Response Time, Input Lag, And Final Words
|Brand||Panel||Response TimeFull Black-to-White|
|Dell SR2220L||TN||16 ms|
|LG E2241V||TN||17 ms|
|Samsung S22A350H||TN||18 ms|
|Acer GD235HZ||TN||16 ms|
|Dell U2711||H-IPS||23 ms|
|NEC PA271W||H-IPS||20 ms|
We explored response time measurements in our 22" LCD roundup, but those monitors were all TN-based. IPS is a completely different technology. Moreover, today's Larger monitors employ a more evolved form of the technology called H-IPS, which improves contrast ratios and allows for more natural white production. Despite the fact that they're newer than what we saw five year ago, their response times are still typically slower than what we see from TN-based LCDs.
Benchmarking that lag with a camera is the fastest way to measure performance. Of course, normal cameras won't cut it, since they only shoot at 29 FPS. That's unacceptable if you're trying to measure precise time differences. Going the stop-watch route is no better due to human-introduced errors. That's why we're using a 1000 FPS high-speed camera to measure the time between clicking the mouse and getting a muzzle flash in Call of Duty: Modern Warfare 2. Since, one frame is equal to one millisecond, it’s possible to measure timing with a high degree of accuracy.
Granted, there are issues with this approach. When you disable vertical sync in a game, you're letting the game engine render at a rate different than that of the LCD. However, that doesn't change the refresh rate inherent to a monitor. Most LCDs, including the ones we're testing today, refresh at 60 Hz, which means that there can be up to a 34 ms variance between benchmark trials on the same monitor. The problem is that there's no way to ensure that two LCDs are operating on the same refresh cycle. It's possible that the frame with a muzzle flash might get kicked over to the next screen refresh for one monitor, whereas it wasn't there on another. That's why we took the average of five input lag measurements.
|Brand||Panel||Response TimeFull Black-to-White||Total Input Lag|
|Acer GD235HZ||TN||16 ms||73 ms|
|Dell U2711||H-IPS||23 ms||98 ms|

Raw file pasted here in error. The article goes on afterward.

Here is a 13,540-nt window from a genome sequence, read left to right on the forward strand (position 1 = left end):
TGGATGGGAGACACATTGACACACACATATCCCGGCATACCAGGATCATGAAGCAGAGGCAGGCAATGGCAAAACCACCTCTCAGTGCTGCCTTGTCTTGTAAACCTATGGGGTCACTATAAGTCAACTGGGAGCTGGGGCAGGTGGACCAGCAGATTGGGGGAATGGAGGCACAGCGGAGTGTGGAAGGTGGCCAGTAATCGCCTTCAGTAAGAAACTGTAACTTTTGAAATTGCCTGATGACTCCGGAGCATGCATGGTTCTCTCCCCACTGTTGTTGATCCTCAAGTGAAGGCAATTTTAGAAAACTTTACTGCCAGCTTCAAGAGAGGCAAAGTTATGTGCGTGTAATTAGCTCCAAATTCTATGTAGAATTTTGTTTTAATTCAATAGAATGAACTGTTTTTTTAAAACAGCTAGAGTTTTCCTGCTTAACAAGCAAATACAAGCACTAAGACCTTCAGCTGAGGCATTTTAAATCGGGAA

|DoubleSight DS-277W||H-IPS||21 ms||82 ms|
|NEC PA271W||H-IPS||20 ms||115 ms|
Arguably, this isn't a pure input lag test. It's more akin to the responsiveness you'd see while gaming, because it includes the time for the computer to process your movement. However, that idea of "total input lag" is what's really important, as it ultimately affects your reaction time. According to research published by Clemson University, the average college student has a reaction time of 200 milliseconds to visual stimuli, but if you're a truly competitive gamer, you'll likely end up under 100 ms. What's your reaction time? Test yourself.
If you possess superior gaming abilities, there are some differences between these three models. NEC's PA271W has a slightly more lag due to hardware circuity that's preprocessing color information. Interestingly, DoubleSight's DS-277W does relatively well. Meanwhile, Dell's U2711 operates in the middle of the road, just under 100 ms. The broader point here is that, fortunately, input lag is becoming less of an issue on the latest IPS-based LCDs. If you don't fall into that group of gamers, there's very little to worry about. Clearly, today's H-IPS panels offer better performance than yesterday's S-IPS based LCDs.
What monitors do you want to see us review next? Tell us below in the comments section! A special thanks goes to Accell Cables who sent over an UltraAV DisplayPort to DVI Dual-Link Active Adapter to assist in testing.